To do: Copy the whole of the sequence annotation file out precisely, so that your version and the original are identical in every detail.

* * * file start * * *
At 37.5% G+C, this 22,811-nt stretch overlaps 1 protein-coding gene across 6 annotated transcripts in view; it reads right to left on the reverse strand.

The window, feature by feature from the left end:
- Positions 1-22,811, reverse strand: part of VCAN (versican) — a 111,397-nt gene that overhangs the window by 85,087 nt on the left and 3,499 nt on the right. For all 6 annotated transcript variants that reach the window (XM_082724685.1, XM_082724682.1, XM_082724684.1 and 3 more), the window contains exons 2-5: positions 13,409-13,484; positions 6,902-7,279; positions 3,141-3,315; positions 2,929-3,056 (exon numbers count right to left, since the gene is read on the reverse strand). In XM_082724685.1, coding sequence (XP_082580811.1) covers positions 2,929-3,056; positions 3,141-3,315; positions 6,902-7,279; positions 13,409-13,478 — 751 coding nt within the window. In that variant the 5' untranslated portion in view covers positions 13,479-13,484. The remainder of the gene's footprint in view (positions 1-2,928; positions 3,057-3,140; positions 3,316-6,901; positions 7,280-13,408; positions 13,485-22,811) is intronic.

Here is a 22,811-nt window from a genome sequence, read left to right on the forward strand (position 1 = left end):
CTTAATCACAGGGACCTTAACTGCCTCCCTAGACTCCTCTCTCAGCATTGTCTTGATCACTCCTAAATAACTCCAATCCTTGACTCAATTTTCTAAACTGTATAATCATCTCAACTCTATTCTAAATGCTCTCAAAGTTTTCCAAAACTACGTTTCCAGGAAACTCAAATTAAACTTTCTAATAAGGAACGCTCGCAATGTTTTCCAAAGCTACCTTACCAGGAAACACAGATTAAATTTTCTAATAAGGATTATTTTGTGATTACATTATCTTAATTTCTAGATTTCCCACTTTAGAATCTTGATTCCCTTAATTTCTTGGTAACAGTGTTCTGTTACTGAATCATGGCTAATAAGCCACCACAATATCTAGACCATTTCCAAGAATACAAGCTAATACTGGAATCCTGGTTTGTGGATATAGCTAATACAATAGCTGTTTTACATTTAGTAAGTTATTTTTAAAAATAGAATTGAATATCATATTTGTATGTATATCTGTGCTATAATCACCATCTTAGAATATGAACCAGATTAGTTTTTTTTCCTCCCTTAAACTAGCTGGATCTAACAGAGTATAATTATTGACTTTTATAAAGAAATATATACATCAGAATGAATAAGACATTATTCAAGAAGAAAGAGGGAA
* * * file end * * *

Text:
At 37.5% G+C, this 22,811-nt stretch overlaps 1 protein-coding gene across 6 annotated transcripts in view; it reads right to left on the reverse strand.

The window, feature by feature from the left end:
- Positions 1-22,811, reverse strand: part of VCAN (versican) — a 111,397-nt gene that overhangs the window by 85,087 nt on the left and 3,499 nt on the right. For all 6 annotated transcript variants that reach the window (XM_082724685.1, XM_082724682.1, XM_082724684.1 and 3 more), the window contains exons 2-5: positions 13,409-13,484; positions 6,902-7,279; positions 3,141-3,315; positions 2,929-3,056 (exon numbers count right to left, since the gene is read on the reverse strand). In XM_082724685.1, coding sequence (XP_082580811.1) covers positions 2,929-3,056; positions 3,141-3,315; positions 6,902-7,279; positions 13,409-13,478 — 751 coding nt within the window. In that variant the 5' untranslated portion in view covers positions 13,479-13,484. The remainder of the gene's footprint in view (positions 1-2,928; positions 3,057-3,140; positions 3,316-6,901; positions 7,280-13,408; positions 13,485-22,811) is intronic.

Here is a 22,811-nt window from a genome sequence, read left to right on the forward strand (position 1 = left end):
CTTAATCACAGGGACCTTAACTGCCTCCCTAGACTCCTCTCTCAGCATTGTCTTGATCACTCCTAAATAACTCCAATCCTTGACTCAATTTTCTAAACTGTATAATCATCTCAACTCTATTCTAAATGCTCTCAAAGTTTTCCAAAACTACGTTTCCAGGAAACTCAAATTAAACTTTCTAATAAGGAACGCTCGCAATGTTTTCCAAAGCTACCTTACCAGGAAACACAGATTAAATTTTCTAATAAGGATTATTTTGTGATTACATTATCTTAATTTCTAGATTTCCCACTTTAGAATCTTGATTCCCTTAATTTCTTGGTAACAGTGTTCTGTTACTGAATCATGGCTAATAAGCCACCACAATATCTAGACCATTTCCAAGAATACAAGCTAATACTGGAATCCTGGTTTGTGGATATAGCTAATACAATAGCTGTTTTACATTTAGTAAGTTATTTTTAAAAATAGAATTGAATATCATATTTGTATGTATATCTGTGCTATAATCACCATCTTAGAATATGAACCAGATTAGTTTTTTTTCCTCCCTTAAACTAGCTGGATCTAACAGAGTATAATTATTGACTTTTATAAAGAAATATATACATCAGAATGAATAAGACATTATTCAAGAAGAAAGAGGGAA